In one of his early appearances as a sports reporter on The Day Today, Alan Partridge tried to explain the format of the 1994 World Cup finals, with a nonsensical piece of stage apparatus which he, naturally, had no hope of operating successfully. Almost 20 years on, and still no sports broadcaster, even in their most ambitious attempts to liven up the coverage, has topped Alan's "Soccer-meter".
Now with his own feature film, the beauty of the creation of Alan is how he has managed to be wrong about just about everything, persisting with his world view despite clearly diminishing returns. In the face of overwhelming evidence to the contrary, he just continues in the hope that eventually everyone else will fall in line, taking small solace in being able to tell fellow motorists when they have mistakenly activated their fog lights.
His new feature film Alpha Papa articulates beautifully this wilful refusal to acknowledge his dislocation from the rest of the world. Only occasionally do you witness that look of horror and revelation in Alan's eyes in the brief moments of insight when he sees his situation for what it is. You may feel like you have seen it before. It is the same look in the eyes of every England manager on their blackest days in the job as the paucity of their resources is laid bare to them.
It is that moment when the reality intrudes on the dream and there is nowhere to hide. For every one of Roy Hodgson's predecessors in modern times it has been a painful, lonely occasion. The occasion when it turns out that the shaky conviction that English football can hold its own is blown apart by the Croats or the Germans or the Italians.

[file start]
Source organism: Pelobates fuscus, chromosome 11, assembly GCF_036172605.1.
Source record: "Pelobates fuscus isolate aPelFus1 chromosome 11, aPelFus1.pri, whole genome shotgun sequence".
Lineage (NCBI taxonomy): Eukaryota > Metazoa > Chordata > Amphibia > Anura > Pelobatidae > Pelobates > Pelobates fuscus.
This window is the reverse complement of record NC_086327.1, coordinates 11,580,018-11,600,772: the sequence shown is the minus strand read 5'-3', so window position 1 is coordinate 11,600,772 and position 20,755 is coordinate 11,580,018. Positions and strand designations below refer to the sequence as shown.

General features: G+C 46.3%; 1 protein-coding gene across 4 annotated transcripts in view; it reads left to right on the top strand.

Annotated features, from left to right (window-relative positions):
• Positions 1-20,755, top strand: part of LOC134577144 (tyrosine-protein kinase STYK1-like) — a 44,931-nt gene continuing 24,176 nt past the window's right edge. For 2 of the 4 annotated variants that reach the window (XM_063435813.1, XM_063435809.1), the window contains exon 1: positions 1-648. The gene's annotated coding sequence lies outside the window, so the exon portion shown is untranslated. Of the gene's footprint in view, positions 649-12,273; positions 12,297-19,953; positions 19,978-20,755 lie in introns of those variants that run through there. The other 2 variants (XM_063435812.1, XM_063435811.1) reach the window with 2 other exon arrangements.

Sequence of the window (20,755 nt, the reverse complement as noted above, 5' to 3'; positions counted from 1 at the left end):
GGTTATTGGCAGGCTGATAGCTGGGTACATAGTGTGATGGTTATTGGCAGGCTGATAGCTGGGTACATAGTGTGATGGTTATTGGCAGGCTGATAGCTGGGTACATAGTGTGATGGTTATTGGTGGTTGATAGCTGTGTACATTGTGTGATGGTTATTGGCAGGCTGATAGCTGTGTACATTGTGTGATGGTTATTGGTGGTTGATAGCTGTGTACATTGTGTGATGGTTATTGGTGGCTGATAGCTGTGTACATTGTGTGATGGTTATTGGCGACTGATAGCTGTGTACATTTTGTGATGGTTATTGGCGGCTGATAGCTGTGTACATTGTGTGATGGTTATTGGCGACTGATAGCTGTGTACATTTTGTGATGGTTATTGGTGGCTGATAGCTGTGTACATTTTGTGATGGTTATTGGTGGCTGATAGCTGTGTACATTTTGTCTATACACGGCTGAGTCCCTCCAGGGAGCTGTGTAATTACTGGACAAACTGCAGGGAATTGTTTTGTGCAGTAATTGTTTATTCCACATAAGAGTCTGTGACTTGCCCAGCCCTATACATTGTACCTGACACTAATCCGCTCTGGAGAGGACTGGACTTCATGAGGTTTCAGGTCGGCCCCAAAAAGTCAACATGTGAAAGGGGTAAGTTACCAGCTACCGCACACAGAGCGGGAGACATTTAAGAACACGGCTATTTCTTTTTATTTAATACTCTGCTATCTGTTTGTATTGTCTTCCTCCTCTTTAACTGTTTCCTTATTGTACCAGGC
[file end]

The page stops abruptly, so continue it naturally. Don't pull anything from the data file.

What an awful summer it has been for England teams. The Under-21s, Under-20s and Under-19s managed one win in nine tournament/competitive games between them all summer. In the case of the two older age groups, the successful sides in their tournaments – the Under-21s European Championship and the Under-20s World Cup – often looked like they were playing football from a different era.
Only the seniors' 2-2 draw against Brazil in the Maracana, along with the Under-19s' solitary win over Scotland, defied the trend. Otherwise it was just plain worrying for the future of the England team.
But is it any surprise when you analyse the figures for English footballers in the Premier League? Opta's research from last season revealed only 189 English players featured in the Premier League and of that total only 88 played more than half the games for their club. Of the rest, only 40 made more than five appearances. That figure of 189 compares to 332 Spanish players in La Liga; 320 French in Ligue 1; 269 Italians in Serie A and 224 Germans in the Bundesliga (which has only 18 teams).
Truly, how did English football find itself in such a dismal situation? From where will the next generation of players hope to emerge?
Roy Hodgson's England team play Scotland on Wednesday at Wembley, their last friendly before the remaining four World Cup qualifiers for next summer's finals in Brazil. It will take a significant change in England's recent form for them to win all four games and top the group. Finish second and they could potentially face France, who may not be seeded, in what will be a nerve-racking play-off whoever the opposition.